In this work, we aim to reduce the number of quantum units required to encode an RGB image, while adhering to the accurate image retrieval process. As it has been shown in^{36}, following the same approach as NEQR, and replacing the qubits with qutrits, only 6 qutrits are required to encode the greyscale values varying from 0 to 256. This means that the encoding of RGB color channel intensities should take 16 qutrits, which is still pretty large. As we propose here, it is possible to encode an RGB image using only 7 qutrits. Using higher than three dimensional qudits can logarithmically reduce the required resources. Interestingly, in ref.^{37}, it is argued that systems with three basis states indeed construct the most costeffective circuit compared to \(n\ne 3\) dimensional systems^{36}. In the IBMQ platform, one can excite the third energy level of a superconducting (SC) qubit and convert it to a qutrit. The Google Cirq quantum computing platform^{38} provides quantum simulation using qudits and corresponding gates. Rigetti’s quantum computation supports the activation, gate implementation and measurement on a real qutrit^{39}. All the above imply that the qutritbased quantum computing is imminent, and these motivate us to use qutrits in quantum representation of images.
Our encoding scheme also explores the possibility of using both qubits and qutrits to encode the pixel position and color information, thus giving rise to a hybrid qubitqutrit circuit. We call this a Hybrid Qudit Quantum Representation (HQDQR) of RGB images. The elementary gates of a hybridqudit system has been discussed before^{25,26}. In this manuscript, we show the decomposition of higherorder hybrid qudit gates in terms of elementary singlequdit and hybrid twoqudit gates. This in turn shows that, the number of elementary gates needed for our proposed image encoding is much less compared to the other existing RGB image representations. Thus, HQDQR uses minimum number of quantum units as well as minimum number of gates to encode an RGB image. The complexity of the image encoding process is linear in the number of pixels.
The paper is organized as follows. In Section “Methods” we revisit some elementary gates of qutrit and hybrid qubitqutrit quantum circuit, and show their decomposition in terms of elementary singlequdit and twoqudit gates. In Section “Model” we briefly discuss the existing RGB image representations. Following that we introduce our hybrid qudit representation, calculate the complexity of the image encoding process and discuss the image compression. Additionally, we present some basic RGB image operations using our image representation. In Section “Experiment”, we present the results of testing the image encoding and retrieval in the Cirq quantum simulator. Finally, we conclude in section “Discussion”.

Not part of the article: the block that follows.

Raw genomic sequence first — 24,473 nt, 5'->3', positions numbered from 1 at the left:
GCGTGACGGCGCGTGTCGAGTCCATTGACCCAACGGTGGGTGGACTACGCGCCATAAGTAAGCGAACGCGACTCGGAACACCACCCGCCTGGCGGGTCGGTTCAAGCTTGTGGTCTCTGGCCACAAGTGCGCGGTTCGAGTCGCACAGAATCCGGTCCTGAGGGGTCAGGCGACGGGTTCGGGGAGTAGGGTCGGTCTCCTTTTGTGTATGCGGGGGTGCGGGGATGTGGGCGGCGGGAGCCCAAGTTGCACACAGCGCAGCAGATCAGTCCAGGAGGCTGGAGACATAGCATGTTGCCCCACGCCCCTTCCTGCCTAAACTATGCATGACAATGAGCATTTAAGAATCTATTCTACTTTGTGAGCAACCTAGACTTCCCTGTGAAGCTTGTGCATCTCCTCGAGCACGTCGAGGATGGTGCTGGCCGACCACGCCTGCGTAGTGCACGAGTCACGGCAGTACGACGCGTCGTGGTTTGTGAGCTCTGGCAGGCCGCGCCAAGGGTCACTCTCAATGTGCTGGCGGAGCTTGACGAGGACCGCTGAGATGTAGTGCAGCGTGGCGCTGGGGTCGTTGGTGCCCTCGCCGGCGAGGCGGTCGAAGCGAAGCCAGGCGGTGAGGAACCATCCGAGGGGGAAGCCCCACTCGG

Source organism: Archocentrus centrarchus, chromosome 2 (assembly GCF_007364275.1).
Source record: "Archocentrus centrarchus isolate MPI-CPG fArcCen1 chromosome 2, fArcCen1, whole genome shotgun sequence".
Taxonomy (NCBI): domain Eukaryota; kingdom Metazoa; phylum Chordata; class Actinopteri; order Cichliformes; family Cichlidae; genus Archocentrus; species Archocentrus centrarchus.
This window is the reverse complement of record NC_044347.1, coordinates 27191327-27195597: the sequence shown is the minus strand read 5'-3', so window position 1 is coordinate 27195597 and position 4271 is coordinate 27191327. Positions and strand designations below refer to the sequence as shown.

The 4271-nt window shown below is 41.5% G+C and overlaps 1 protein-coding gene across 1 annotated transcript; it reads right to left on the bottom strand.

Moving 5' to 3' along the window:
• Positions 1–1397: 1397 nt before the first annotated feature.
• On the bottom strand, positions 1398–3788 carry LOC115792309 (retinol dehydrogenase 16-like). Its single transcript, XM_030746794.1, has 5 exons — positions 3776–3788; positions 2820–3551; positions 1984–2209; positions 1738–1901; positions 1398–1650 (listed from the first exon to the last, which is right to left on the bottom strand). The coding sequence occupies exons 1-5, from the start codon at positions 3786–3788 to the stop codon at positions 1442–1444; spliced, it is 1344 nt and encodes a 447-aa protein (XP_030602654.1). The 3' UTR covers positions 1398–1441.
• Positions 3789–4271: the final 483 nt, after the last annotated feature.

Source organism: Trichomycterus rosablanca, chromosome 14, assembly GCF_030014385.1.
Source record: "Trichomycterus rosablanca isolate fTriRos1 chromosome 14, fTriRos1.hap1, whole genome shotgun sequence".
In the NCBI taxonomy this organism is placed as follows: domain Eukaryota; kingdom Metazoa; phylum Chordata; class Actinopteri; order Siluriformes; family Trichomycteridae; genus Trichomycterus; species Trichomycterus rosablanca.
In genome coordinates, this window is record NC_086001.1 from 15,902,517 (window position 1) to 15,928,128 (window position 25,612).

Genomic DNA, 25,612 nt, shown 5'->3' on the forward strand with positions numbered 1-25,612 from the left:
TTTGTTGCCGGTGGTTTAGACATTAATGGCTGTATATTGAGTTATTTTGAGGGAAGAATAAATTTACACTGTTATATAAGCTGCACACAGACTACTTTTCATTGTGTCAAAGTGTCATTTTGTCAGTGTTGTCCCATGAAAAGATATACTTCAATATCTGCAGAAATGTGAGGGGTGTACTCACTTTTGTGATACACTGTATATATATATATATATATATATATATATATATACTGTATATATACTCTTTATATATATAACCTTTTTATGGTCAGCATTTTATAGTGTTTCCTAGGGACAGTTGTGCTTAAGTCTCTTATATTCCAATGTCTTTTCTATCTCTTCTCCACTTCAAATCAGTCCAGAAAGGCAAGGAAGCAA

Methods
In this section, we present preliminary concept of quantum gates used in a quantum circuit constituted of qudits, which will be useful in order to describe our image representation. The gates used in a quantum circuit apply an unitary transformation on the input state. In case of qubits, any unitary transformation can be asymptotically achieved by repeatedly applying a set of single and twoqubit elementary gates, allowing a certain amount of error. These elementary gates are called universal gates for qubits. The idea of universality can be extended to qudits. In fact a number of works have proposed the universal gates in a qudit circuit^{1,7,20,22}. However, the mathematical idea of universality may not always be suitable to apply for physically realizing a complex quantum circuit. In practice, the gates used to achieve a unitary operation on any number of qudits should be easy to realize experimentally and should have hight fidelity, so that it can be implemented efficiently in a real quantum hardware. There has been a number of experimental proposals to realize basic qudit gates in laboratory.